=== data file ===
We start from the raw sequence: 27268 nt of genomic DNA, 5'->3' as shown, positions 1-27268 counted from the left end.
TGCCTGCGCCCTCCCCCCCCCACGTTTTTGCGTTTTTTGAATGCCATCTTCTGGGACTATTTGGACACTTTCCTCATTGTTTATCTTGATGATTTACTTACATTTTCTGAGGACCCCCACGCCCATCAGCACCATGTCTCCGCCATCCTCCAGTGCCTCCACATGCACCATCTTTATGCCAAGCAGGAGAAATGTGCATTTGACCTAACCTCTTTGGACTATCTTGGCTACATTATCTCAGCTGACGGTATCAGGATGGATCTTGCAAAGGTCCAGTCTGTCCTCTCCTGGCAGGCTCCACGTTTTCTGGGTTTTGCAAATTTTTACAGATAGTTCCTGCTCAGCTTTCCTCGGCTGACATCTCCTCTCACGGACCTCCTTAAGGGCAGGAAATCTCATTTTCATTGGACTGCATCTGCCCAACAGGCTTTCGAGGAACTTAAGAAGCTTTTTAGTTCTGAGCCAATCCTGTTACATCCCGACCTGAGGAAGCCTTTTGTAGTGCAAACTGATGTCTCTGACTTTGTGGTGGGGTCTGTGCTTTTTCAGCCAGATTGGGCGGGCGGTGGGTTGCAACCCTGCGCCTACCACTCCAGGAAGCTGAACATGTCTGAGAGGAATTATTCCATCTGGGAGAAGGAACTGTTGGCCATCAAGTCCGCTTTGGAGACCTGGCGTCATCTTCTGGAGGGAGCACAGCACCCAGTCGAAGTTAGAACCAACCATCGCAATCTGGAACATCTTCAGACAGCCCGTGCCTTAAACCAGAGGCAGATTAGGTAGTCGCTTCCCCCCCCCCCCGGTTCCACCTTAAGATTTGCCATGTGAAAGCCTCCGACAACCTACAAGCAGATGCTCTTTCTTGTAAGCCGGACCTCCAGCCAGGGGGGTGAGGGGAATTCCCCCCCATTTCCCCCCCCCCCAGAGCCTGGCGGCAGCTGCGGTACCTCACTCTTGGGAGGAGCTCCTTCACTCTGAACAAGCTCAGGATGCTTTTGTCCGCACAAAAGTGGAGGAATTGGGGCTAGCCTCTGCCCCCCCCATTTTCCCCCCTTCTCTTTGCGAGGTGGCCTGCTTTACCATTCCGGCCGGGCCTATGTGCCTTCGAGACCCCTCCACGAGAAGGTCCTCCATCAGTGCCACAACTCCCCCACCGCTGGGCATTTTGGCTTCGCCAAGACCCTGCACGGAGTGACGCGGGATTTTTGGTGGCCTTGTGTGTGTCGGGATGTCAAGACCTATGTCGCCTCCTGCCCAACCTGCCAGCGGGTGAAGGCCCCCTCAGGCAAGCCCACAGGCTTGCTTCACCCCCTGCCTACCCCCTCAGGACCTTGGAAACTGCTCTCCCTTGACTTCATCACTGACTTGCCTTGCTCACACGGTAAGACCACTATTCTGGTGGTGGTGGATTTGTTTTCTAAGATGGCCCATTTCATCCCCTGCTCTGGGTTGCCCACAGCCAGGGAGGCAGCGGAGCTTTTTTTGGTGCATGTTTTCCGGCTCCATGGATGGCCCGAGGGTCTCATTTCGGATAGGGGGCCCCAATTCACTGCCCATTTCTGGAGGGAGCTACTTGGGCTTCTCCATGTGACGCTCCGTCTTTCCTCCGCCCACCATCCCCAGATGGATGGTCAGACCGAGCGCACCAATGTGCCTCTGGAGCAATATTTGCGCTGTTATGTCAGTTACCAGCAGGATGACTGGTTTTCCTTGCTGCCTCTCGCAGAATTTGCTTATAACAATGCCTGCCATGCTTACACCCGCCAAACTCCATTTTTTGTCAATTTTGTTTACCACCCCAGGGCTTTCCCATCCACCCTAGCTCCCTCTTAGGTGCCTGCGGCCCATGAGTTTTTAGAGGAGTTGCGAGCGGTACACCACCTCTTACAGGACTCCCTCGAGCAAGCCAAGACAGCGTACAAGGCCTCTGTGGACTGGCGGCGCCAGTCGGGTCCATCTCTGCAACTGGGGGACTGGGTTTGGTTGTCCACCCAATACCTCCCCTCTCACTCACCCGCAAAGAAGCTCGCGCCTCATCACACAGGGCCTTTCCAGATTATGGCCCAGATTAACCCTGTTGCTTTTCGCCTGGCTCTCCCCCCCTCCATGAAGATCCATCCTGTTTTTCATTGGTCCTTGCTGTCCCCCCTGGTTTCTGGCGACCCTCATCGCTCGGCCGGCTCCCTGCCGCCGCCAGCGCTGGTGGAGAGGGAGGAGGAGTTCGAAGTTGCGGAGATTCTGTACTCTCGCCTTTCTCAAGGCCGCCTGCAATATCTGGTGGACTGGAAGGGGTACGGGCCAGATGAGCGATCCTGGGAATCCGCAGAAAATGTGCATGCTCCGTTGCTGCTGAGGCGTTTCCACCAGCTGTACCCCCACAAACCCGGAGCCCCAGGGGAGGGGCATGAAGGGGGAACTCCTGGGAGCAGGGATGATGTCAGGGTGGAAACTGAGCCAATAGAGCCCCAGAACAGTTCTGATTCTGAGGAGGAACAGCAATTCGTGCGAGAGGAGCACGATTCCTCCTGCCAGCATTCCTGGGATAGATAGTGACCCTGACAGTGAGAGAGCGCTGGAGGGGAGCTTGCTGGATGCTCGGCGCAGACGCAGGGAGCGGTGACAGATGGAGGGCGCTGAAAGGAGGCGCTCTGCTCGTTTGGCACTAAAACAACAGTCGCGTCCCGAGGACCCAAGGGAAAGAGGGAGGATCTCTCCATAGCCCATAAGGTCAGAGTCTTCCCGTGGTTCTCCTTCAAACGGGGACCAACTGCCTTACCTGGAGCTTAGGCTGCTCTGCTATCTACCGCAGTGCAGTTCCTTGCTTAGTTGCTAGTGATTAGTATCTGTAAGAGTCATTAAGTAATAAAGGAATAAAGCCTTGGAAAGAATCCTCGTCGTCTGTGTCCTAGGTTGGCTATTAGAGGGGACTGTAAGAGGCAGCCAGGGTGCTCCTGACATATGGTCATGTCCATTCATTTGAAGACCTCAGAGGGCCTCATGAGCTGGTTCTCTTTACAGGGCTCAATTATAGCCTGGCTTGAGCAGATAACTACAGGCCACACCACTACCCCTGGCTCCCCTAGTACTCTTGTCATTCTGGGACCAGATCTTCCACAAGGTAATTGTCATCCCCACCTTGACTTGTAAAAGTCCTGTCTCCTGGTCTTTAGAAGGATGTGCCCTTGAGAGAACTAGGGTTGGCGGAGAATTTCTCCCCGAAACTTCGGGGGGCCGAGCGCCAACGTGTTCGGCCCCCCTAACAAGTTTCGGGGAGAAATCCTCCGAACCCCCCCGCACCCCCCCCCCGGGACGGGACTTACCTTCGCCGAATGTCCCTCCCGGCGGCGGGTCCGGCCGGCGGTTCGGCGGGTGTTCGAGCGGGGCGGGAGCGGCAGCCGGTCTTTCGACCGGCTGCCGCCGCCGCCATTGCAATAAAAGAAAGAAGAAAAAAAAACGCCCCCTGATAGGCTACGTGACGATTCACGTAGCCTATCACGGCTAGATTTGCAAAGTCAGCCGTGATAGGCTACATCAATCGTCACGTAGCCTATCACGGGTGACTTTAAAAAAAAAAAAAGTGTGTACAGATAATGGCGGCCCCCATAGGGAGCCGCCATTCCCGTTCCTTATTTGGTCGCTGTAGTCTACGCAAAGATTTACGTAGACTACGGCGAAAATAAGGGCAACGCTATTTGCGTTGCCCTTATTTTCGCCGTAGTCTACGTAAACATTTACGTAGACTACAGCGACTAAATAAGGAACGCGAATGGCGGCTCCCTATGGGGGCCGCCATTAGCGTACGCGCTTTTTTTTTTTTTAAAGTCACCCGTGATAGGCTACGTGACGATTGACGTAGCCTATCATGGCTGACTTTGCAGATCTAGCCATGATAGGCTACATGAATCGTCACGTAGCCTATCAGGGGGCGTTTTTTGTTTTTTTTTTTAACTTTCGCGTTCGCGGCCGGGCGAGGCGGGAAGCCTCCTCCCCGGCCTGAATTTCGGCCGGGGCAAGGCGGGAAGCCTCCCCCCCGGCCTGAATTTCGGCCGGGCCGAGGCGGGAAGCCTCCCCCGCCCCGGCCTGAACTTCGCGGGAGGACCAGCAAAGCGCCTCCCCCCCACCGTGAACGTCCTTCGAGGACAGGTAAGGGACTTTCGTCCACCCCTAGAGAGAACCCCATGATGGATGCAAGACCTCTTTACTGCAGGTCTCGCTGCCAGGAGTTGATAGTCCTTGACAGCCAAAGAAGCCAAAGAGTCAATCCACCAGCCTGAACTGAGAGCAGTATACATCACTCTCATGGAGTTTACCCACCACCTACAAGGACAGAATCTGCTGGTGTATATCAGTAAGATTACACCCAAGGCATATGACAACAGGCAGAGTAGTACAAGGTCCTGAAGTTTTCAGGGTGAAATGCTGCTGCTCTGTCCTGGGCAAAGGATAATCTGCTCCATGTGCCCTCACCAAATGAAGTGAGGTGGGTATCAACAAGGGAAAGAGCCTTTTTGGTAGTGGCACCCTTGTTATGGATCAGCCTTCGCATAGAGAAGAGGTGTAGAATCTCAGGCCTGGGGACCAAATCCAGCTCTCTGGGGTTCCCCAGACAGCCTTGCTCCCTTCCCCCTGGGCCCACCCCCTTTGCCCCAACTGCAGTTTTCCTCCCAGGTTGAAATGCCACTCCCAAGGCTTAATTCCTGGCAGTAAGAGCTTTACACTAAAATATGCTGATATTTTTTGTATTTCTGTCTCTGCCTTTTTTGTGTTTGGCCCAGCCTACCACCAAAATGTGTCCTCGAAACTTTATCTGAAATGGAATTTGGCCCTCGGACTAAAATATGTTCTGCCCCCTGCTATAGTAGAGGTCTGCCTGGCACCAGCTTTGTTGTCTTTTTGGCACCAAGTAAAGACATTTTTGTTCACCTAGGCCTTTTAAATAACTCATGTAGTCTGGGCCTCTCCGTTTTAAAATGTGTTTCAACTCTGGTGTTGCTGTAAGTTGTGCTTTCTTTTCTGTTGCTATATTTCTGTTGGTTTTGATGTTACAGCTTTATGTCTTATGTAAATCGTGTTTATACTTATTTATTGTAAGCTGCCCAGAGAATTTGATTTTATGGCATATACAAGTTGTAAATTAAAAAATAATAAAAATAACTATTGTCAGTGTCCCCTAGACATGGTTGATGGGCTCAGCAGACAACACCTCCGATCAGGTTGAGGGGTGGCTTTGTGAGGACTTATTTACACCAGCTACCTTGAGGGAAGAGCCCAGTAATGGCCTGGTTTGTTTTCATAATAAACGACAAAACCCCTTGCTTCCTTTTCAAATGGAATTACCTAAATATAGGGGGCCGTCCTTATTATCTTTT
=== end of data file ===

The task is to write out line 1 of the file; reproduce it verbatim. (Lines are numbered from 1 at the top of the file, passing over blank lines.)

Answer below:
We start from the raw sequence: 27268 nt of genomic DNA, 5'->3' as shown, positions 1-27268 counted from the left end.